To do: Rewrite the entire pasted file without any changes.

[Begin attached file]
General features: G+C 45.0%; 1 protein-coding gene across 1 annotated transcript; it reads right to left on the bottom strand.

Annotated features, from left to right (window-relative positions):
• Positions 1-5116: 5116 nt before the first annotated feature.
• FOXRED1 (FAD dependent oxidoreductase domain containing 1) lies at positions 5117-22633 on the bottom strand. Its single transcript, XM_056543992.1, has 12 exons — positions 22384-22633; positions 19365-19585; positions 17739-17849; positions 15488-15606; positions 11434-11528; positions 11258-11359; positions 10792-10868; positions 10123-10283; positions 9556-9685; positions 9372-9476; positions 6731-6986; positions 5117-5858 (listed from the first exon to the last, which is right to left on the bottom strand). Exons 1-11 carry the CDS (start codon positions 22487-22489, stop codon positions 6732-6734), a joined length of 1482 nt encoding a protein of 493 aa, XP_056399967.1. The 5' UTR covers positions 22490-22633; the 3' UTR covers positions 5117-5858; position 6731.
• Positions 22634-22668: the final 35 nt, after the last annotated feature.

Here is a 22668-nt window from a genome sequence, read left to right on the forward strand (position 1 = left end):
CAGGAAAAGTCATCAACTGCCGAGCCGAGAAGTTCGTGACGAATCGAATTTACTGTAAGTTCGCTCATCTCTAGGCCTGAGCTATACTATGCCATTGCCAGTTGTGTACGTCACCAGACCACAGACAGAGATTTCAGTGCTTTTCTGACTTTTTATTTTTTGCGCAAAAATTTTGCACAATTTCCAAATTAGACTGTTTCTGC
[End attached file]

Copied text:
General features: G+C 45.0%; 1 protein-coding gene across 1 annotated transcript; it reads right to left on the bottom strand.

Annotated features, from left to right (window-relative positions):
• Positions 1-5116: 5116 nt before the first annotated feature.
• FOXRED1 (FAD dependent oxidoreductase domain containing 1) lies at positions 5117-22633 on the bottom strand. Its single transcript, XM_056543992.1, has 12 exons — positions 22384-22633; positions 19365-19585; positions 17739-17849; positions 15488-15606; positions 11434-11528; positions 11258-11359; positions 10792-10868; positions 10123-10283; positions 9556-9685; positions 9372-9476; positions 6731-6986; positions 5117-5858 (listed from the first exon to the last, which is right to left on the bottom strand). Exons 1-11 carry the CDS (start codon positions 22487-22489, stop codon positions 6732-6734), a joined length of 1482 nt encoding a protein of 493 aa, XP_056399967.1. The 5' UTR covers positions 22490-22633; the 3' UTR covers positions 5117-5858; position 6731.
• Positions 22634-22668: the final 35 nt, after the last annotated feature.

Here is a 22668-nt window from a genome sequence, read left to right on the forward strand (position 1 = left end):
CAGGAAAAGTCATCAACTGCCGAGCCGAGAAGTTCGTGACGAATCGAATTTACTGTAAGTTCGCTCATCTCTAGGCCTGAGCTATACTATGCCATTGCCAGTTGTGTACGTCACCAGACCACAGACAGAGATTTCAGTGCTTTTCTGACTTTTTATTTTTTGCGCAAAAATTTTGCACAATTTCCAAATTAGACTGTTTCTGC